What implication does this have for handling everyday conflict at work (financial costs, lack of promotion and career progress, acting out resentment in indirect ways such as passive-aggressive behavior, and inferior decision making)?
Nice girls don’t do conflict. A girl often will become a “people pleaser” and adopt accommodation and avoidance as conflict styles. She will say “yes” when she really wants to say “no.” In contrast, men often perceive “no” as “go.” No becomes a challenge, something to conquer.
A single behavior can have multiple meanings in different cultures and can get us in trouble! For instance, the ring gesture (the circle created by the thumb touching the index finger) with which Americans convey “Okay,” means “You are a zero” in France and Belgium.
The ability to decode nonverbal cues is ultimately valuable and essential for effective communication. So women must ask themselves, how can we use these skills to enhance our effectiveness instead of letting them divert us? Women must not focus on others for a definition of what is “normal” or acceptable behavior; they must define it for themselves.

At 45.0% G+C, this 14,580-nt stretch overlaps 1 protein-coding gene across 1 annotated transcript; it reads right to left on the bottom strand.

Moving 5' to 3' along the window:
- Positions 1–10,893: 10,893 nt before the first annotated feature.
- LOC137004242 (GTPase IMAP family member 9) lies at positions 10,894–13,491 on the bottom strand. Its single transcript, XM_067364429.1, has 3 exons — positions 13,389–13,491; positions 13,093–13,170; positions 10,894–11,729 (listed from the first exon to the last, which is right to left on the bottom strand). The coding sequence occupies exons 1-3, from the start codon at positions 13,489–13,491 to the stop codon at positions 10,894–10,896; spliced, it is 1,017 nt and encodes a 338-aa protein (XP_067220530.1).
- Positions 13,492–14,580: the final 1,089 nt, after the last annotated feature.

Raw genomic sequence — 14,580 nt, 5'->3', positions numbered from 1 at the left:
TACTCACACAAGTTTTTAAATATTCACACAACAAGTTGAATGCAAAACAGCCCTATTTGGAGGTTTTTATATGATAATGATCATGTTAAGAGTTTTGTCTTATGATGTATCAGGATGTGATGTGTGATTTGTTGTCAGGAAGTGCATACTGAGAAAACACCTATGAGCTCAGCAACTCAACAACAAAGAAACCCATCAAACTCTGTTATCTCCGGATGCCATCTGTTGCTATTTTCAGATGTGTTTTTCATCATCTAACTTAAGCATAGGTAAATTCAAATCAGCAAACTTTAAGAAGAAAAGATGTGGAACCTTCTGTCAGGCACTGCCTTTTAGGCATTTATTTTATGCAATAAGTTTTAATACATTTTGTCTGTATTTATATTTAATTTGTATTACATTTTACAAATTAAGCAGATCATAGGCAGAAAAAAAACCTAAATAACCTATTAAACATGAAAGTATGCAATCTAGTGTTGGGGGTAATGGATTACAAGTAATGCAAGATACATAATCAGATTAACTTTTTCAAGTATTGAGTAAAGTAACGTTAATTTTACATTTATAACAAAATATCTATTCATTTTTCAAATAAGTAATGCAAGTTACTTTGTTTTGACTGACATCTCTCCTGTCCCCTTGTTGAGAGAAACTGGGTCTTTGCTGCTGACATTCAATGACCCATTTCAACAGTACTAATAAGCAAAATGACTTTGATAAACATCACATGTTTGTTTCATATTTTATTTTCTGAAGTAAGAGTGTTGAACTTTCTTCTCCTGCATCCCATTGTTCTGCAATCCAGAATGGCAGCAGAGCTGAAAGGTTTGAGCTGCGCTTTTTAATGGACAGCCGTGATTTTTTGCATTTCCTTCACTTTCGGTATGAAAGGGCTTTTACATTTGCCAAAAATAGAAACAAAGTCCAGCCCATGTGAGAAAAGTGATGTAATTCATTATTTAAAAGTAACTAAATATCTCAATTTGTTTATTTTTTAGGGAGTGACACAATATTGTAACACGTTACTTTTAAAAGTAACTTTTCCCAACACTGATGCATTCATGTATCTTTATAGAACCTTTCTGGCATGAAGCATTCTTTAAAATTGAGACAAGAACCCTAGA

Our fathers pull us aside and tell us to be two-faced: a private face you have outside of the public eye, and a public face that shows no weakness.” Does "Big boys don't cry" and "Take it like a man" sound familiar?
Society conditions women to think they are the emotional gender. Women are taught a separate set of rules that allow a wider range of self-expression. Women aren’t as good at hiding their facial expressions; you can often read them like a book (helpful when women say they’re “fine” but feel the opposite). With men, it’s more of a guessing game.
Women and men are two different speech communities. From the college classroom to the corporate world, women typically use forms of speech that you rarely hear from men, such as “qualifiers,” embedded with disclaimers.